Jrg Dresen, head of fixed income for AXA Colonia Asset Management in Germany, is a relatively new convert to the world of securitization, having only started to buy asset-backed deals towards the end of 1998. But in that time he has certainly been won over to the charms - and the yield pick-up - of mortgage- and asset-backed deals.
AXA Colonia is the German arm of AXA Investment Management, the fund management operation of France's AXA insurance outfit. In Germany alone the company has E35 billion under management (of which around E22 billion is made up of debt deals) and ABS is a significant and growing part of that portfolio.
"For our clients in Germany asset- and mortgage-backed deals are a wonderful thing because they are able to get additional value compared to other investments," Dresen says, adding that in a low interest rate environment the pick-up that ABS provides goes along way to help German insurance companies meet returns of 7% to 7.5% that their customers expect.
"When you think that if you buy a single-A tranche which gives you a pick-up of 60 to 70 basis points - or maybe more depending on market conditions - when for pfandbriefe it is around 30 basis points over. And the nice thing is that there are a lot of tranches below you and the cash collateral to make the deal safe - at least 30% to 40% of the deal must default before it costs you."
Going Down the Credit Spectrum
Not that he only invests in the more senior end of deals, as Dresen is an example of that relatively rare beast - a European investor willing to buy lower rated tranches and equity pieces, particularly in CLO and CBO deals. "You get such a big pick-up and even then there is a cash pool under you. You can go down the credit spectrum and still be relatively safe."
However, the fact that his clients are looking to asset-backeds for pick-up across a whole portfolio limits the kind of deals that he can buy on their behalf. If, he explains, a client has a portfolio of E10 billion then it has to be possible to buy up to E1 billion of an asset class without buying every deal of that kind that comes out in order to provide a worthwhile pickup for the whole portfolio.
This means that he is most keen on the high volume asset classes, such as residential and commercial mortgage-backeds, CLOs and CBOs. Credit card deals are also out, simply because they are too short to appeal to most of his clients who are interested in longer-term investments.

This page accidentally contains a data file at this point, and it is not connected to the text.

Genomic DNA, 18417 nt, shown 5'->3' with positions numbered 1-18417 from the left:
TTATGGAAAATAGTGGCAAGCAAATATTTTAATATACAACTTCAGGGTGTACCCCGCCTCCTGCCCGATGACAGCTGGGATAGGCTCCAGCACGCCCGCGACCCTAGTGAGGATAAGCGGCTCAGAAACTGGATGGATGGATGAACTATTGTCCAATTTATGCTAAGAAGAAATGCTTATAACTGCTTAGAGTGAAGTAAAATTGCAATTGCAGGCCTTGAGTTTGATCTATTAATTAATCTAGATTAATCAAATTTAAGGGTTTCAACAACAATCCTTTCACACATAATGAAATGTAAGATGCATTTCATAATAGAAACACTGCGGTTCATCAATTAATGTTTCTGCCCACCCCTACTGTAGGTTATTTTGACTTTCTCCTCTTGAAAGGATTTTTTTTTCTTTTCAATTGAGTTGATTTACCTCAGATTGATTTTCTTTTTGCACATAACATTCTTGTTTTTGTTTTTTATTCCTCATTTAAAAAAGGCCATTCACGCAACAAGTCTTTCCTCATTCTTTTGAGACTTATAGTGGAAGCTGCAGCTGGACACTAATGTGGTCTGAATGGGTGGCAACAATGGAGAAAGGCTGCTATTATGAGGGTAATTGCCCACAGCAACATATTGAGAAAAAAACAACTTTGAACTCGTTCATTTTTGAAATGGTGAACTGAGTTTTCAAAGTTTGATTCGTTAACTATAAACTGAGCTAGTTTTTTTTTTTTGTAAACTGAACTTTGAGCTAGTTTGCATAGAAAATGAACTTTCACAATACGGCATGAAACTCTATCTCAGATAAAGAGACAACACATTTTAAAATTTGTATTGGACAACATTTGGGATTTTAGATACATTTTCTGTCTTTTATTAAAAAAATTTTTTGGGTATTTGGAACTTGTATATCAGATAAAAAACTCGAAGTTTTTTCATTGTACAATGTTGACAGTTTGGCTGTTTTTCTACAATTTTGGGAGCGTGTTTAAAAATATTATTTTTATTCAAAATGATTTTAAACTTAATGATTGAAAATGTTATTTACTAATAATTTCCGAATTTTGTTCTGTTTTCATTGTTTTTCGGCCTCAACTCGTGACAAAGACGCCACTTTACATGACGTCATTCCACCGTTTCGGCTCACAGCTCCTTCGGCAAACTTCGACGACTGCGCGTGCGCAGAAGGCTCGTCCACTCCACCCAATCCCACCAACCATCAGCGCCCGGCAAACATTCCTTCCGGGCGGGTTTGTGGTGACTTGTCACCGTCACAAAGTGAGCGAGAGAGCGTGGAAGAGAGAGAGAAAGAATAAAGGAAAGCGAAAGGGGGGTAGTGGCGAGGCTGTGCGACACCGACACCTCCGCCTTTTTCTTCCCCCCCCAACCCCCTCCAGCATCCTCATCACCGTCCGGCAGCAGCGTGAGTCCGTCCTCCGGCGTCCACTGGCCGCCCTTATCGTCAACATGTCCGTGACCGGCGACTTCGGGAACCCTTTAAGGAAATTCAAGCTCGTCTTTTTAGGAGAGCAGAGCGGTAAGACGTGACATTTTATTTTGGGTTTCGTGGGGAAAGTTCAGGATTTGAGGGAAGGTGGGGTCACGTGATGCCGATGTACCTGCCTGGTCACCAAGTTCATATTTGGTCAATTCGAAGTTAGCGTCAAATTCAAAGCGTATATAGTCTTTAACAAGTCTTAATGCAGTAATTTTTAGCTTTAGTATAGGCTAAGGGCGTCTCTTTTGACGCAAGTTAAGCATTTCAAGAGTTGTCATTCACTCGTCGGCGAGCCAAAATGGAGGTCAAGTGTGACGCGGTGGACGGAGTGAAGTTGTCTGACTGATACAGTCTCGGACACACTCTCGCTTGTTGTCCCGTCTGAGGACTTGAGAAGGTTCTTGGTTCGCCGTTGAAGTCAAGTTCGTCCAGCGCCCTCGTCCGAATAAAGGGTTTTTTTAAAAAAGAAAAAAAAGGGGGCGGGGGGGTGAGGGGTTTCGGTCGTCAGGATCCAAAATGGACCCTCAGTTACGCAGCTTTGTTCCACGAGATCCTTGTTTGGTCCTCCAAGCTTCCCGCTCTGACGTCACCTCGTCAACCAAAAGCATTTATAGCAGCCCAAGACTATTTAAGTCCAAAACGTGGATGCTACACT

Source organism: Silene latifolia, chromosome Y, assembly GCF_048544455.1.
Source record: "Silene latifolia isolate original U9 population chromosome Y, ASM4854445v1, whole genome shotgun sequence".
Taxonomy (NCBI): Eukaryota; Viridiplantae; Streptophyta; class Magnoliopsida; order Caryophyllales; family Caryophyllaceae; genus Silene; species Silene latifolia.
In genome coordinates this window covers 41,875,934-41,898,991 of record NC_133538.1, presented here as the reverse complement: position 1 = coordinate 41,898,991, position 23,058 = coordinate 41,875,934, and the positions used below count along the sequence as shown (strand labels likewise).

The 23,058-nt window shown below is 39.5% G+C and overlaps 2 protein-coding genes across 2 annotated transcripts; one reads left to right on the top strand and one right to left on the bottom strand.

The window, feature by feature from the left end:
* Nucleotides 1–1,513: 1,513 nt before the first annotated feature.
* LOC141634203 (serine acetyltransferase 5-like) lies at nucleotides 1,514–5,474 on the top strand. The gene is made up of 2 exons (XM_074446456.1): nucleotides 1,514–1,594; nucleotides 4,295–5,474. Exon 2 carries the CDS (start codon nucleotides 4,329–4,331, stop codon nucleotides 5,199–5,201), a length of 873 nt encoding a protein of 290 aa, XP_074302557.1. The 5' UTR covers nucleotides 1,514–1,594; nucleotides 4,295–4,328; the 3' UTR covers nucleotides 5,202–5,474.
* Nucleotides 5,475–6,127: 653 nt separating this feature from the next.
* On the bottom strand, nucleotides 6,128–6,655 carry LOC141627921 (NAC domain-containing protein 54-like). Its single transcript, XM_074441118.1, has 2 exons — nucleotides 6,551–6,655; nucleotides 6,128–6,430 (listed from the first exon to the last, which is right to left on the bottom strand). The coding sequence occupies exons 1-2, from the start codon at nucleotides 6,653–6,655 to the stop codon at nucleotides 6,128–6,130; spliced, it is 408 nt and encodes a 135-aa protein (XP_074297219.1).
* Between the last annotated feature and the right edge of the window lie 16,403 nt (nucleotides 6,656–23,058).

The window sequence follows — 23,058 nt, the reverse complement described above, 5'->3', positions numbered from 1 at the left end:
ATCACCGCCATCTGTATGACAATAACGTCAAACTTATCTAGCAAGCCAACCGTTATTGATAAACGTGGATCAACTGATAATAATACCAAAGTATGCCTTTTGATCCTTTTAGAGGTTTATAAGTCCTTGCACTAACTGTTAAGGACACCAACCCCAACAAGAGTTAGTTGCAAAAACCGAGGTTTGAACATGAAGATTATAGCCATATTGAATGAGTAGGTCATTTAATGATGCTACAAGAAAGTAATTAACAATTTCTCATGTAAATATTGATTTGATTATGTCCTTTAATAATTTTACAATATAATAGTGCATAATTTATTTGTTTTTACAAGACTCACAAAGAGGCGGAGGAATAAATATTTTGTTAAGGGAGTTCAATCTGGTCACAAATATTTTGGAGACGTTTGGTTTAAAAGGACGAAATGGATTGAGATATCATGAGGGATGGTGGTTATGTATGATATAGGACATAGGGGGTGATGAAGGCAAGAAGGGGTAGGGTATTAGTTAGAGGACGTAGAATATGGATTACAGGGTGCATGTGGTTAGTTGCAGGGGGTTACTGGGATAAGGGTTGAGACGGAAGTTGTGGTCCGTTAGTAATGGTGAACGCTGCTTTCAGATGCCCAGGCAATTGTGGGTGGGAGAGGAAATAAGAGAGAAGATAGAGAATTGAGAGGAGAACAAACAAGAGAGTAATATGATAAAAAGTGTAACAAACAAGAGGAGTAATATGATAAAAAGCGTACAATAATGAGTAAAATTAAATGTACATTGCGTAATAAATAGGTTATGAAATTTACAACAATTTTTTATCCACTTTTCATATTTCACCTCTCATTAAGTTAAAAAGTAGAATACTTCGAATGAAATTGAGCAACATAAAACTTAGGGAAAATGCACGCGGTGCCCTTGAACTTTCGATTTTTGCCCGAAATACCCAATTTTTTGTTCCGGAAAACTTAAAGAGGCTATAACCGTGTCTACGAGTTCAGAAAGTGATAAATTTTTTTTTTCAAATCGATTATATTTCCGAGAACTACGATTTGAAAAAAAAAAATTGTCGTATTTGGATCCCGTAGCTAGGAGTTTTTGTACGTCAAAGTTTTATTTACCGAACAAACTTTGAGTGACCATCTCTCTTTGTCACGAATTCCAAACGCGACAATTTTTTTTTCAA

And this is another advantage of the asset-backed market: it offers an alternative to government debt and pfandbriefe for clients who need to match long-term liabilities with long-term assets. He adds that another key advantage is that asset backeds allow for increased diversity - corporate high yield CBOs allow exposure to a diversity of businesses, for instance - and are in themselves a way to diversify away from corporate bonds, government bonds and pfandbriefe.
The advent of the European single currency has also allowed for increased diversity, as Dresen has for the first time been able to buy asset backeds from other European countries. As yet, he has only bought mortgage deals from France and the Netherlands, as the mortgage markets in both of those countries are similar in quality and character to those in Germany.
Expanding into Europe
However, he does not rule out branching out elsewhere in Europe in the future. "We looked very closely at what
is going-on in Spain because they have different collateral for residential mortgages - how their LTVs are, how
the mortgages are insured, etc. You have to be careful."
Like many continental European investors he also buys U.S. dollar deals, turning to the Americans for the lower tranches and equity pieces of corporate high-yield CBOs. Not only does the U.S. market provide well-diversified and liquid CBOs, it also boasts the most experienced asset managers. "Because of the track record it is logical that you will find the best asset managers for that asset class in the United States," he says. "It is picking up in Europe, and we will see if it will be possible to do a diversified European high-yield CBO this year."
The European market is beginning to resemble the U.S. in another way, he added, pointing to the increase in programmatic issuance, something that has been scarce in the recent past. He welcomes programs such as Paribas' Domos mortgage-backed series and Deutsche Bank's Core CLO program and Haus MBS deals, as they add to both transparency and liquidity.
The Spectre of Regulation
On the other hand, he said, echoing a perennial complaint of European investors, Europe still lags behind the U.S. when it comes to on-going deal reporting. "I think that European arrangers and issuers have to learn a lot from what is going on in the U.S. If issuers are not willing or able to make reports about the performance of collateral they should not be in the market."
Calling for issuers, arrangers and rating agencies to make greater efforts to disclose such information, he raises one prospect that may give them an added incentive to listen. "Here in Germany, financial markets are very regulated, so if people realize that it is difficult to get the right information it will end up being regulated. And that can't be what the arrangers or issuers want."
In his new position as vice-chair of the European Securitization Forum, the European arm of the U.S. Bond Markets Association, Dresen will be pushing the market forward on this issue and representing European investors' interests in general. "I was very pleased to take on that role because I think it is important that both sides of the market are represented. What concerns banks - even those who also invest - can be different from those who are "end" investors and our views need to be reflected."